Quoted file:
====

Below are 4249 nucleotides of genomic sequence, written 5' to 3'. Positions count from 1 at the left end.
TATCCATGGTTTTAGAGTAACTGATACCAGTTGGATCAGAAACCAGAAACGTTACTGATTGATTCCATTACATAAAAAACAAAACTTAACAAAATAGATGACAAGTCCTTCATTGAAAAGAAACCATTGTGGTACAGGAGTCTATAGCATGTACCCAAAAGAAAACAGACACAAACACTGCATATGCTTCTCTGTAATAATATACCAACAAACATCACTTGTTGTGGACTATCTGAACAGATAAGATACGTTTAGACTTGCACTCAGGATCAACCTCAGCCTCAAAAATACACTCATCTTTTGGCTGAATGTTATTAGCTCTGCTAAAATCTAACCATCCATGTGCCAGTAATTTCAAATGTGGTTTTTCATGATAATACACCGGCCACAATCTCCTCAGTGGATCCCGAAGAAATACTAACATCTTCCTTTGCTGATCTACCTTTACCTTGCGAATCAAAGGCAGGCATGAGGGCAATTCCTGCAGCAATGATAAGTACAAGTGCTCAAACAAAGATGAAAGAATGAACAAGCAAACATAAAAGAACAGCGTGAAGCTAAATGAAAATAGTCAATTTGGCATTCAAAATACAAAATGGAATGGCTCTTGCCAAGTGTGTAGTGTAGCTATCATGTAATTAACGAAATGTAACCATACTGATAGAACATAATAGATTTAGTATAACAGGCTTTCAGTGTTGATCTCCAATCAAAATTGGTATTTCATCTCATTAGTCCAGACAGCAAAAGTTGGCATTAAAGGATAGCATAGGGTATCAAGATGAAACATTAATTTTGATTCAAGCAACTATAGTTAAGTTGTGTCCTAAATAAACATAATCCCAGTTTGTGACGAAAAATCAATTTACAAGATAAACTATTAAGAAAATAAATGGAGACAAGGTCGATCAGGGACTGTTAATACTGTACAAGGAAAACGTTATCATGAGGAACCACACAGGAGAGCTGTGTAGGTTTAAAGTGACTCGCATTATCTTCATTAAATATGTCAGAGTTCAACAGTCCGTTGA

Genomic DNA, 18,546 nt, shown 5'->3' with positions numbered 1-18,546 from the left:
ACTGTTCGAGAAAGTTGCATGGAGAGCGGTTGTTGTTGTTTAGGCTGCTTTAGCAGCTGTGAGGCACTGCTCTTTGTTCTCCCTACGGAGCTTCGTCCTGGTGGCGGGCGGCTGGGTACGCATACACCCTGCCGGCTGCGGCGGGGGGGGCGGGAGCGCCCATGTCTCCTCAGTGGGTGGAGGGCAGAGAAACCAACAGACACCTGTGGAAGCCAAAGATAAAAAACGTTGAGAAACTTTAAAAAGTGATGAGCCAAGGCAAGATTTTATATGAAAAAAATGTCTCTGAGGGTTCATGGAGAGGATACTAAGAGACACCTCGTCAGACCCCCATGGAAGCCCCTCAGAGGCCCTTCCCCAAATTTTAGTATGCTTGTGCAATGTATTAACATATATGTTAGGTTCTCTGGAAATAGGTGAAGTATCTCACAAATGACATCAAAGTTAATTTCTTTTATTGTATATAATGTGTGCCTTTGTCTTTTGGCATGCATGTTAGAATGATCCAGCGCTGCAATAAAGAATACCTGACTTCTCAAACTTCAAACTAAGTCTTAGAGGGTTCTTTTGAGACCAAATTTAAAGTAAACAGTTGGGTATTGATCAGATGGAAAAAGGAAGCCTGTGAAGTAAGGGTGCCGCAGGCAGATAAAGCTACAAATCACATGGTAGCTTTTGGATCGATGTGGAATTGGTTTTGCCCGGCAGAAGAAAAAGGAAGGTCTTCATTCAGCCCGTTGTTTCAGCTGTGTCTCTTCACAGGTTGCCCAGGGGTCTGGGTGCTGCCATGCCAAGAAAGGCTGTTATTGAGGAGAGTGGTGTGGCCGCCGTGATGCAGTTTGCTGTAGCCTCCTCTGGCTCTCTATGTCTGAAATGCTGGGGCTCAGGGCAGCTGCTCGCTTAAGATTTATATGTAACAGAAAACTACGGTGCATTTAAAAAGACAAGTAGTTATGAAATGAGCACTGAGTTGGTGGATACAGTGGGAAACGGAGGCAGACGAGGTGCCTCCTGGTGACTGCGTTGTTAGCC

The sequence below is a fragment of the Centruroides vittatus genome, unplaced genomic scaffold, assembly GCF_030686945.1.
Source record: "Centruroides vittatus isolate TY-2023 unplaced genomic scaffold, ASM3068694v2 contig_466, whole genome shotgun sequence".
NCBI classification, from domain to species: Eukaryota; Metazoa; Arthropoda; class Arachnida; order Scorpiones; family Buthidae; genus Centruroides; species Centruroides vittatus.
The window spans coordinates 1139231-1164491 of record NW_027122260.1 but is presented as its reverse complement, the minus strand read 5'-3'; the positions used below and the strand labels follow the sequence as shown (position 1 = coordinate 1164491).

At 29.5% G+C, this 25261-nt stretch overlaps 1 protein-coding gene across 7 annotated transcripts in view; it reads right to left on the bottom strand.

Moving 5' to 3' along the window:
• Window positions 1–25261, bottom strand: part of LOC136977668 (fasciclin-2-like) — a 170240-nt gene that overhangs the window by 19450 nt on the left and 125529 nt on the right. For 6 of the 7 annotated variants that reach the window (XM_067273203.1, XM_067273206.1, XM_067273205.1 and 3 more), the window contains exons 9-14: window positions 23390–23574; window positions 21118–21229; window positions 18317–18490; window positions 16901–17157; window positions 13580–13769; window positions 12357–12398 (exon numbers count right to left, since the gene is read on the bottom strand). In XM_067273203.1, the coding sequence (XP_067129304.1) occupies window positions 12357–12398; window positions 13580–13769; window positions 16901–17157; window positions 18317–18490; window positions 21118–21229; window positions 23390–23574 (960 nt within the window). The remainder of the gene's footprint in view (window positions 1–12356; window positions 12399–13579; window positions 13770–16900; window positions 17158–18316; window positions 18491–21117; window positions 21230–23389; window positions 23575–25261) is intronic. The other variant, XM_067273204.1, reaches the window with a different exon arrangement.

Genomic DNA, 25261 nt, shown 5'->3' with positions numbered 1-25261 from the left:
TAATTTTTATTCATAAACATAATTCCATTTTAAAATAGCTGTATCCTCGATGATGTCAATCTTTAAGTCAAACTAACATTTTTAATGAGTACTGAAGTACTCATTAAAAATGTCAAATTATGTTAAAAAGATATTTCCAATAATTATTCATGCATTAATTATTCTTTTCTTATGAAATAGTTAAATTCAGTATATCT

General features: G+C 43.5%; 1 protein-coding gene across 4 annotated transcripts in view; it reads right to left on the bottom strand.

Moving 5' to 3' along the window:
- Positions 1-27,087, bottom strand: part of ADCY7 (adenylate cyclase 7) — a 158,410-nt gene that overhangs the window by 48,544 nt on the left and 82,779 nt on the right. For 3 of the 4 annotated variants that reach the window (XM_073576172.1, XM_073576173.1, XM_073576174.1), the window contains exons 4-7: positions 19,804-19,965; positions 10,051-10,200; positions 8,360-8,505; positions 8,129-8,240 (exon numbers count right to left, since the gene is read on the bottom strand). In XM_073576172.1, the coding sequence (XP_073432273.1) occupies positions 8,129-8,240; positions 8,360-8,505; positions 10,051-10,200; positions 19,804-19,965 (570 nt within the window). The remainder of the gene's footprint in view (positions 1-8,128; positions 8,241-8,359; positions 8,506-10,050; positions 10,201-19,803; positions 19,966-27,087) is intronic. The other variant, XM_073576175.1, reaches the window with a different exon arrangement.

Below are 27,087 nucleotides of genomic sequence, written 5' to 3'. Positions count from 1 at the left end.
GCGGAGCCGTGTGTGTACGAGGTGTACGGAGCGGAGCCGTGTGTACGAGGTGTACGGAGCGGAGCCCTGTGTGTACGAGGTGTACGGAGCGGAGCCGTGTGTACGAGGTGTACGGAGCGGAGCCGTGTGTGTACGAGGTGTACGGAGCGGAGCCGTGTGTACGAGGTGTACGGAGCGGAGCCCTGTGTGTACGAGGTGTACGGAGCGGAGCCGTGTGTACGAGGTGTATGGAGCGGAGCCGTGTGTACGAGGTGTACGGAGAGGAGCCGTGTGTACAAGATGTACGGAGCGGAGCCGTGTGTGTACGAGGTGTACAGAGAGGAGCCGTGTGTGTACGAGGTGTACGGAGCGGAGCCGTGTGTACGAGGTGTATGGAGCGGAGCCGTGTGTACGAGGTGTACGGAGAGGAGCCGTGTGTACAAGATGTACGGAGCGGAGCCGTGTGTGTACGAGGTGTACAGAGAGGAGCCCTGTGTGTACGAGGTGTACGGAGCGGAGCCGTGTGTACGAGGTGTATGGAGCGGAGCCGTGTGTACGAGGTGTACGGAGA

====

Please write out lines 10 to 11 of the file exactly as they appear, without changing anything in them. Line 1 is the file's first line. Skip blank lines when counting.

Moving 5' to 3' along the window:
• Window positions 1–25261, bottom strand: part of LOC136977668 (fasciclin-2-like) — a 170240-nt gene that overhangs the window by 19450 nt on the left and 125529 nt on the right. For 6 of the 7 annotated variants that reach the window (XM_067273203.1, XM_067273206.1, XM_067273205.1 and 3 more), the window contains exons 9-14: window positions 23390–23574; window positions 21118–21229; window positions 18317–18490; window positions 16901–17157; window positions 13580–13769; window positions 12357–12398 (exon numbers count right to left, since the gene is read on the bottom strand). In XM_067273203.1, the coding sequence (XP_067129304.1) occupies window positions 12357–12398; window positions 13580–13769; window positions 16901–17157; window positions 18317–18490; window positions 21118–21229; window positions 23390–23574 (960 nt within the window). The remainder of the gene's footprint in view (window positions 1–12356; window positions 12399–13579; window positions 13770–16900; window positions 17158–18316; window positions 18491–21117; window positions 21230–23389; window positions 23575–25261) is intronic. The other variant, XM_067273204.1, reaches the window with a different exon arrangement.